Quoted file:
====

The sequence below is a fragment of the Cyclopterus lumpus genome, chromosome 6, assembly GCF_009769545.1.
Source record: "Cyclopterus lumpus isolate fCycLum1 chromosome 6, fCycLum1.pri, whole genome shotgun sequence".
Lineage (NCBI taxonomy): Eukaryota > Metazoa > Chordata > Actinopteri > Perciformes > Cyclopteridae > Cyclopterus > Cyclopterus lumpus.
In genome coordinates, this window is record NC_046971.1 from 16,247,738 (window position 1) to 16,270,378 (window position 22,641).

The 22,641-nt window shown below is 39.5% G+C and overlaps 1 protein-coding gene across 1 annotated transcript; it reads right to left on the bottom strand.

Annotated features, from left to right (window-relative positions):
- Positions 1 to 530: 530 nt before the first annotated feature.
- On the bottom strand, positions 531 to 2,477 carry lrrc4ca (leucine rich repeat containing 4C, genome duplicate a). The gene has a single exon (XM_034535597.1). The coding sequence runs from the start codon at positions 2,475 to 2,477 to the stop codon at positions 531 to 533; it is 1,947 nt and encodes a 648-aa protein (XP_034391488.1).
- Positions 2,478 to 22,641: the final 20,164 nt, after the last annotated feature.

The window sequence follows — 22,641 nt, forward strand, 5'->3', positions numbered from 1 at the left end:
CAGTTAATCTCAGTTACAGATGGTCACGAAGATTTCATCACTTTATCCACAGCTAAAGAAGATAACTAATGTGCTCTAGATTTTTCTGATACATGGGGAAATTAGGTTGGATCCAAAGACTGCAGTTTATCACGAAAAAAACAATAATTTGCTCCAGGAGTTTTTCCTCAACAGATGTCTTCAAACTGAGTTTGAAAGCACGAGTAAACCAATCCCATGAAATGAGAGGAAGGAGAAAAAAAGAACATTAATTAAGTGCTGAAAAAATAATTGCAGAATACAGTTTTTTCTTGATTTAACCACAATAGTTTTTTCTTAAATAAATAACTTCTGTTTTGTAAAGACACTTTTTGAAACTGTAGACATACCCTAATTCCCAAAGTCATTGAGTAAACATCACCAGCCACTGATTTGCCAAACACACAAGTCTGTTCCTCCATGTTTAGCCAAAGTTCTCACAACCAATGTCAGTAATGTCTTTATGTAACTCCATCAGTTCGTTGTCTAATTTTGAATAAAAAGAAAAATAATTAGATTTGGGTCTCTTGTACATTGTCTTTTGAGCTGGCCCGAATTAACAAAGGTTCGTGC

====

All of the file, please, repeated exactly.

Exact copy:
The sequence below is a fragment of the Cyclopterus lumpus genome, chromosome 6, assembly GCF_009769545.1.
Source record: "Cyclopterus lumpus isolate fCycLum1 chromosome 6, fCycLum1.pri, whole genome shotgun sequence".
Lineage (NCBI taxonomy): Eukaryota > Metazoa > Chordata > Actinopteri > Perciformes > Cyclopteridae > Cyclopterus > Cyclopterus lumpus.
In genome coordinates, this window is record NC_046971.1 from 16,247,738 (window position 1) to 16,270,378 (window position 22,641).

The 22,641-nt window shown below is 39.5% G+C and overlaps 1 protein-coding gene across 1 annotated transcript; it reads right to left on the bottom strand.

Annotated features, from left to right (window-relative positions):
- Positions 1 to 530: 530 nt before the first annotated feature.
- On the bottom strand, positions 531 to 2,477 carry lrrc4ca (leucine rich repeat containing 4C, genome duplicate a). The gene has a single exon (XM_034535597.1). The coding sequence runs from the start codon at positions 2,475 to 2,477 to the stop codon at positions 531 to 533; it is 1,947 nt and encodes a 648-aa protein (XP_034391488.1).
- Positions 2,478 to 22,641: the final 20,164 nt, after the last annotated feature.

The window sequence follows — 22,641 nt, forward strand, 5'->3', positions numbered from 1 at the left end:
CAGTTAATCTCAGTTACAGATGGTCACGAAGATTTCATCACTTTATCCACAGCTAAAGAAGATAACTAATGTGCTCTAGATTTTTCTGATACATGGGGAAATTAGGTTGGATCCAAAGACTGCAGTTTATCACGAAAAAAACAATAATTTGCTCCAGGAGTTTTTCCTCAACAGATGTCTTCAAACTGAGTTTGAAAGCACGAGTAAACCAATCCCATGAAATGAGAGGAAGGAGAAAAAAAGAACATTAATTAAGTGCTGAAAAAATAATTGCAGAATACAGTTTTTTCTTGATTTAACCACAATAGTTTTTTCTTAAATAAATAACTTCTGTTTTGTAAAGACACTTTTTGAAACTGTAGACATACCCTAATTCCCAAAGTCATTGAGTAAACATCACCAGCCACTGATTTGCCAAACACACAAGTCTGTTCCTCCATGTTTAGCCAAAGTTCTCACAACCAATGTCAGTAATGTCTTTATGTAACTCCATCAGTTCGTTGTCTAATTTTGAATAAAAAGAAAAATAATTAGATTTGGGTCTCTTGTACATTGTCTTTTGAGCTGGCCCGAATTAACAAAGGTTCGTGC